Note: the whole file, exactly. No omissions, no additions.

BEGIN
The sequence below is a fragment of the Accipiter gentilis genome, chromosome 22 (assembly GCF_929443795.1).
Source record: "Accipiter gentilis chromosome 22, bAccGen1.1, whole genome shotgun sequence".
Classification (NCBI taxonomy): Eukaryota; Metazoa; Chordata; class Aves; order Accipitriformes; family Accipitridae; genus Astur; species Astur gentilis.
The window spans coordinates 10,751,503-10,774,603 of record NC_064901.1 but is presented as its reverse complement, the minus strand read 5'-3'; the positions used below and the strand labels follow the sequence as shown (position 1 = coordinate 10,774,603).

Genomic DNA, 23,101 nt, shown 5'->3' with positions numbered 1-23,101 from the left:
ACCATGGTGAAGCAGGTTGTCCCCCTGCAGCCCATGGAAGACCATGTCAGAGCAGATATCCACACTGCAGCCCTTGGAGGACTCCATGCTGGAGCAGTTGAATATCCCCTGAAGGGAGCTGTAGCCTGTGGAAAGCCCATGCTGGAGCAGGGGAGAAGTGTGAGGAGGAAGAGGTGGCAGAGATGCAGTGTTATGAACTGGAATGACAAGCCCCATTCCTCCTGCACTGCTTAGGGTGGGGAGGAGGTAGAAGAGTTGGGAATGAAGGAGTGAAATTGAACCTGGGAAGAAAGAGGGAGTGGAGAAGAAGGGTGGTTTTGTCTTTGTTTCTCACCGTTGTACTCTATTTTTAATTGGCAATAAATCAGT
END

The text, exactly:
The sequence below is a fragment of the Accipiter gentilis genome, chromosome 22 (assembly GCF_929443795.1).
Source record: "Accipiter gentilis chromosome 22, bAccGen1.1, whole genome shotgun sequence".
Classification (NCBI taxonomy): Eukaryota; Metazoa; Chordata; class Aves; order Accipitriformes; family Accipitridae; genus Astur; species Astur gentilis.
The window spans coordinates 10,751,503-10,774,603 of record NC_064901.1 but is presented as its reverse complement, the minus strand read 5'-3'; the positions used below and the strand labels follow the sequence as shown (position 1 = coordinate 10,774,603).

Genomic DNA, 23,101 nt, shown 5'->3' with positions numbered 1-23,101 from the left:
ACCATGGTGAAGCAGGTTGTCCCCCTGCAGCCCATGGAAGACCATGTCAGAGCAGATATCCACACTGCAGCCCTTGGAGGACTCCATGCTGGAGCAGTTGAATATCCCCTGAAGGGAGCTGTAGCCTGTGGAAAGCCCATGCTGGAGCAGGGGAGAAGTGTGAGGAGGAAGAGGTGGCAGAGATGCAGTGTTATGAACTGGAATGACAAGCCCCATTCCTCCTGCACTGCTTAGGGTGGGGAGGAGGTAGAAGAGTTGGGAATGAAGGAGTGAAATTGAACCTGGGAAGAAAGAGGGAGTGGAGAAGAAGGGTGGTTTTGTCTTTGTTTCTCACCGTTGTACTCTATTTTTAATTGGCAATAAATCAGT